Is Brown Rice much healthier than White Rice?

brown rice vs white rice
June 24, 2019 0 Comments

Most rice lovers don’t get satiated even after eating a piece of bread or roti unless they have eaten at least a morsel of rice.  You’ve been told to eat whole grains and you’ve even made the big switch to brown rice when giving yourself to Chinese and Sushi. But, you’re not really loving it and you’re wondering what the real deal is with it. It’s brown rice vs white rice all the way. Let’s put it to bed for good this time.

The Low Down on White Rice

White rice is generally uber treated. When you hear that you should be avoiding all “processed and refined grains”, well, white rice is at the top of that list.

A grain is considered a whole grain when it includes 3 parts:

  • The bran,
  • Germ, and
  • Endosperm.

The bran is the outer skin of the edible kernel. It contains antioxidants, B vitamins, and fiber. The germ also contains B vitamins, some protein, minerals, and healthy fats. The endosperm contains mostly carbohydrate, protein, and some vitamins and minerals.

White rice has both the bran and germ removed, leaving only the endosperm, which is the nutritionally nearly negated fragment of the grain. When you’re downing that bowl of rice with your General Tso’s chicken, you’re not consuming any fiber and you’re getting fewer B vitamins, folate, potassium, and protein than brown rice.

Science has proven a possible linking between a diet high in white rice and an increased risk of Type 2 diabetes, metabolic syndrome, and cardiovascular disease.

Most white rice produced in the US is enriched to add thiamin (vitamin B1), iron, and folate back into it, leaving it nutritionally greater in these vitamins compared to brown rice. Read more on Brown rice vs White rice and see the difference if/any for yourself.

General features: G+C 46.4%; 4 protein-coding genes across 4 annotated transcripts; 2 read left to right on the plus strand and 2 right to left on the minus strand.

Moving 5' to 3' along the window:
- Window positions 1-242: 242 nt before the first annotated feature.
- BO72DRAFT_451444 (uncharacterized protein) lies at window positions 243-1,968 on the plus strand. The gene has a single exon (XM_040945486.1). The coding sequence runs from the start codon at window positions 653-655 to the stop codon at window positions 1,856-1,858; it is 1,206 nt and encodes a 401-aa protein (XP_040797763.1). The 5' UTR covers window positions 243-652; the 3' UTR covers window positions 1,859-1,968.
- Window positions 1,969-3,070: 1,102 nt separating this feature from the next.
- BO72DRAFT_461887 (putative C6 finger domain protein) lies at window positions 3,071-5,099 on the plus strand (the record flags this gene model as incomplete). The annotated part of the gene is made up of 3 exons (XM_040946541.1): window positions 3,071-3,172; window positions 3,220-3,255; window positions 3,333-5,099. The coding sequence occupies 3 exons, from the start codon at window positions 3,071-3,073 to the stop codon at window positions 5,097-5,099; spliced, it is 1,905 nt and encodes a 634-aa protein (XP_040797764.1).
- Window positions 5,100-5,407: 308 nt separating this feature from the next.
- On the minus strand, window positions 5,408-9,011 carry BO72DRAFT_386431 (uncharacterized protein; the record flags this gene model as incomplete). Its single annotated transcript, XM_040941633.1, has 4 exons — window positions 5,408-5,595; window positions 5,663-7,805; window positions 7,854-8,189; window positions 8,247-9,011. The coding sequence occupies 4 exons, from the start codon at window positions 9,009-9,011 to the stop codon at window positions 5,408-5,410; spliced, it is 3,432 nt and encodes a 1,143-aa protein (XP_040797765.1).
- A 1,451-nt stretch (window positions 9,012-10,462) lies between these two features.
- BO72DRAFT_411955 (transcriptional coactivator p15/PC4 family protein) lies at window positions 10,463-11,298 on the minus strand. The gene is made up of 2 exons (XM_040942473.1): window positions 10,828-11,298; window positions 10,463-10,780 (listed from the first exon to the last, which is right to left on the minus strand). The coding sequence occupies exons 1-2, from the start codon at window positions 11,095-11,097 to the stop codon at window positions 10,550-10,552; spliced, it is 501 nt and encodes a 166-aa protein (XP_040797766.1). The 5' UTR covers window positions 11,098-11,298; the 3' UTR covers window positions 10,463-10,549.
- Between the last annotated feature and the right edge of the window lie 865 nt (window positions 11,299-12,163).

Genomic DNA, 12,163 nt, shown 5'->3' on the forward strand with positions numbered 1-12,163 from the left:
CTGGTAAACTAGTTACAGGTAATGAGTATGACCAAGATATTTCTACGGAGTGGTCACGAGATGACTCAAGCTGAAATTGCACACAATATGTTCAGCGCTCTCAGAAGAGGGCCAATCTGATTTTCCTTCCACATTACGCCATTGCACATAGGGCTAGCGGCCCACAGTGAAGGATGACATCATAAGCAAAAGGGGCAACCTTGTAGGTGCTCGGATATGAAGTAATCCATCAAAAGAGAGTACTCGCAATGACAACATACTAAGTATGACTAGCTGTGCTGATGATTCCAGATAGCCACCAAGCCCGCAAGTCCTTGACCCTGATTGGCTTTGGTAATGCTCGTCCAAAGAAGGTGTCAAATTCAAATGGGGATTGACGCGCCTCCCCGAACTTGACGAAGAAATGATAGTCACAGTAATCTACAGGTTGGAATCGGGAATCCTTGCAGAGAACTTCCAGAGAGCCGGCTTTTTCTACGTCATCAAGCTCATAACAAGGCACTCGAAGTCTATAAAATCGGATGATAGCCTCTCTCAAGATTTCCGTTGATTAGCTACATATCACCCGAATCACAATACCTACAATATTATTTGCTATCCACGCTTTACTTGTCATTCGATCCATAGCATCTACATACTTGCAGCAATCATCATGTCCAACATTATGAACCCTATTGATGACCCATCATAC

Is Brown Rice really the Better Option?

Though white rice is enriched, it’s still lacking in the supplementary benefits that brown rice has plus selenium, protein, choline, fiber, potassium, phosphorus, and magnesium. The higher amounts of fiber in brown rice will also work to keep you fuller longer, possibly making you eat fewer calories over time. It also improves the good gut bacteria of your microbiome.

Studies have shown that regular consumption of whole grains is associated with a lower risk of Type 2 diabetes as brown rice is lower on the glycemic index.

This study, in particular, shows that a group of overweight people who ate more brown rice than white were efficacious in dropping their glucose levels as well as their confrontation to insulin.

brown rice

Brown Rice Nutritional Facts

One cup of brown rice contains :

Carbs44 grams
Fiber3.5 grams
Fat1.8 grams
Protein5 grams
Thiamin12% of the RDI
Niacin15% of the RDI
Pyridoxine14% of the RDI
Pantothenic6% of the RDI
Iron5% of the RDI
Magnesium21% of the RDI
Phosphorous16% of the RDI
Zinc8%of the RDI
Copper10% of the RDI
Manganese88% of the RDI
Selenium27% of the RDI

This whole grain is also a good source of folate, riboflavin (B2), potassium and calcium.